The events in this book take place in Ancient Rome at the end of the fourth century, between the years 382 and 385 AD – a short, but critical, timespan in the history of Western civilisation. It was crunch time for the Roman Empire, long racked by internal riots and external threats, particularly from the Germanic tribes to the north. Christianity had developed from a splinter group of Judaism in Roman-occupied Jerusalem into a widespread movement with its own beliefs and rituals which brought it into direct confrontation with the existing social order. The old gods, with their power to unify their subjects, were being replaced by a new and very different God – one available to all, independent of status. While many of the older generation remained faithful to the pagan gods, others were drawn to Christianity and, in worhipping a new God, weakened their allegiance to the Empire. In short, if you worshipped Christ, you could not also worship the Emperor. For the Roman Empire, therefore, the political ramifications of the spread of Christianity were dire. Persecution – that time-honoured recipe of governments the world over to opposition – hadn’t worked either, as the conversion of the Emperor Constantine himself to Christianity in 312 AD had demonstrated. Was the spread of Christianity the straw that broke the back of the Roman Empire? Many – most famously, the historian Edward Gibbon – argue that it was; at the very least, most agree that it played a critical role in its eventual collapse. But without recourse to a single authoritative text, would Christian leaders have secured their religion’s supremacy in the West? Probably not. It was Damasus I who, in commissioning Jerome to translate the Bible into a single definitive Latin version, accessible to all bequeathed to Christianity the perfect means by which to spread its influence and consolidate its authority. In so doing, he firmly established Rome as the centre of Christianity. It was a political masterstroke, the inspiration of which might elude us in our modern era of digital communication. This book is, therefore, amongst other things, a tribute to that master statesman Damasus I, as well as one of history’s greatest, albeit most controversial, scholars, Saint Jerome. It is also a tribute to certain women of Late Antiquity who were often scholars in their own right and risked everything they had to adopt the ascetic life – an ideal almost unimaginable in today’s age of celebrated secularity, individuality and hedonism. First and foremost among these women is, of course, Paula. The main characters are all historical figures – from Damasus, Jerome and Paula down to Toxotius, Hymetius and Praetextata. Those people who figure significantly are expanded upon in the glossary of names at the end of the book. Some lesser characters are my creations, primarily Aetius and Bassus, who I felt could well have existed. In an effort to recreate the spirit of this distant age, I have tried to bring them all to life imaginatively, drawing on knowledge of the times where possible, and reasonable inference where it was not. I have tried to convey a sense of the heady excitement attached to the theological debates of the day, and the rigorous scholarship underpinning them. As in Ancient Greece, the skills of rhetoric and argument were highly regarded, and matters such as the freedom of the soul and the nature of free will were debated and length and could divide men as easily as bringing them together. Central to the whole story is the relationship between Jerome and Paula, a much-speculated subject even in their day. Intimacy there undoubtedly was, but whether it was intellectual and spiritual, or something more, I leave it to the reader to make up his or her own mind.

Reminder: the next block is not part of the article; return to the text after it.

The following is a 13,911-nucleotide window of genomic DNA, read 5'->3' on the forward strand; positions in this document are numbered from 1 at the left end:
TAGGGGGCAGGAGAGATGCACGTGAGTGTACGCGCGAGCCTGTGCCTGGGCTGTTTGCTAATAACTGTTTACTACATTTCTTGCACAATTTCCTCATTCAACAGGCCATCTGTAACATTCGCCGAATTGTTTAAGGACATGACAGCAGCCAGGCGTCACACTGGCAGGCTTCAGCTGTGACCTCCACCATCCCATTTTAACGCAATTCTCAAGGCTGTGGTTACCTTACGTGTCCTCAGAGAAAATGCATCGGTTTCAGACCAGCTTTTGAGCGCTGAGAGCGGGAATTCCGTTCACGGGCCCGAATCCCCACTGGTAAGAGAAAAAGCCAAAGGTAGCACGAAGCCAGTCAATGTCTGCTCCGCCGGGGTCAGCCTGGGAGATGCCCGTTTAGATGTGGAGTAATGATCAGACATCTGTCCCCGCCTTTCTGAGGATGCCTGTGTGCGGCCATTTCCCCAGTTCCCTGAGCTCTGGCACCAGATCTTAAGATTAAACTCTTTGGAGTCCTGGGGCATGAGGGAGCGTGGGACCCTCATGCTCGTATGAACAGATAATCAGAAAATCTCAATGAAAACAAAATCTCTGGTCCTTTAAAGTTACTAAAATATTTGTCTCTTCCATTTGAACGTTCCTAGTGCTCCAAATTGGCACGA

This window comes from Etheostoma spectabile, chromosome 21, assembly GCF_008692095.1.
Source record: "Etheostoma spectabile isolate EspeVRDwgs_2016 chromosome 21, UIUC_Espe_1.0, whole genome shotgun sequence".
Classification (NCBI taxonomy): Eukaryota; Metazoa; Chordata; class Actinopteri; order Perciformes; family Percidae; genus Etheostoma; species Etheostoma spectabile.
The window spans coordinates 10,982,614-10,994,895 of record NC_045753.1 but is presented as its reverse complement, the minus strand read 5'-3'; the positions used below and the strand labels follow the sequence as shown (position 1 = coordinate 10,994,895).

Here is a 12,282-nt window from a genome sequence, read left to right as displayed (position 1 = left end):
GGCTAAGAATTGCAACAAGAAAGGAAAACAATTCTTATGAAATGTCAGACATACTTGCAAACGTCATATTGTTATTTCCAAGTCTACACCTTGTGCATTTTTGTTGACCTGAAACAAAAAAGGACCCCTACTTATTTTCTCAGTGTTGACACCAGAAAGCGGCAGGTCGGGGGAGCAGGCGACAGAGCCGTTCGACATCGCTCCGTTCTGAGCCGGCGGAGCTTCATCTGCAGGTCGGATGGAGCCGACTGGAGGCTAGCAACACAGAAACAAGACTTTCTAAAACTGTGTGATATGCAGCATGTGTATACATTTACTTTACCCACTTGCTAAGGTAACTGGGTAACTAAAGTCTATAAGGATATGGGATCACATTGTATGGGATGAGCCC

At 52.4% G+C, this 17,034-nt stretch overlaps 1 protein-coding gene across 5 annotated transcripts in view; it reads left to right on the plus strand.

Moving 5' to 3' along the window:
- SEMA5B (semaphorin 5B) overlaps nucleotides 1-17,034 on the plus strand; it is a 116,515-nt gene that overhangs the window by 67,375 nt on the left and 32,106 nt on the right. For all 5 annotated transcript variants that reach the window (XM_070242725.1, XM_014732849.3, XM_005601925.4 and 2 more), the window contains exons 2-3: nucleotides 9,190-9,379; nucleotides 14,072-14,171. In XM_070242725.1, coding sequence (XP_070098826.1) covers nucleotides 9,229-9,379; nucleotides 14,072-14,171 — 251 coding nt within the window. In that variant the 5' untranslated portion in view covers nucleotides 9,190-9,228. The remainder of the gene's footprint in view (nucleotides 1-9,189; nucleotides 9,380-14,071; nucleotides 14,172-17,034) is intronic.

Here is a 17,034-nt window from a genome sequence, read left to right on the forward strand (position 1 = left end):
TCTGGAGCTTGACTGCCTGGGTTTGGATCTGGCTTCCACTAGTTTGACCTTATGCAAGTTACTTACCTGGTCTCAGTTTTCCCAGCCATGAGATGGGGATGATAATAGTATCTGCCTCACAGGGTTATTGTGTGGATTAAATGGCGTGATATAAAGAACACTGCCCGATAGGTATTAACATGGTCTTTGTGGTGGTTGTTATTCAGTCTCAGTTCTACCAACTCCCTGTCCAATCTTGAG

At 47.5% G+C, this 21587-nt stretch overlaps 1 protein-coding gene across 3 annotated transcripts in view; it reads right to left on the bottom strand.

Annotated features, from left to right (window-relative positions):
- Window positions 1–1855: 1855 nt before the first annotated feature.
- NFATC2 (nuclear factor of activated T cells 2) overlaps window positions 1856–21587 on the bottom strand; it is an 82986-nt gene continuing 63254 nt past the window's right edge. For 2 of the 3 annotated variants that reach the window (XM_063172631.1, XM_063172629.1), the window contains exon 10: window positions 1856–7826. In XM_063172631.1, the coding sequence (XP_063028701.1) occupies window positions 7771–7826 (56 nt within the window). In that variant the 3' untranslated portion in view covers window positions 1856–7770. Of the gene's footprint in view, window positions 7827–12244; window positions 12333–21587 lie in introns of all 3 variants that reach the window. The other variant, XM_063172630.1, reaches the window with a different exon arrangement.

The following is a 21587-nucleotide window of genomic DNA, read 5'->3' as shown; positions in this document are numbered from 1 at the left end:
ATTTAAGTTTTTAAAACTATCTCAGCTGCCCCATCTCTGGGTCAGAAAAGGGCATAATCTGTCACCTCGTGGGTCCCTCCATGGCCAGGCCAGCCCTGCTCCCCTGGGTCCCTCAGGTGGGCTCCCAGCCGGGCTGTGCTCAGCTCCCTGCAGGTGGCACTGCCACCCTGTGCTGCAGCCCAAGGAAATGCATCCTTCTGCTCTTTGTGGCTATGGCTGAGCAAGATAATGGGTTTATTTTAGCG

Historical fiction about the controversial Saint Jerome is given a contemporary twist.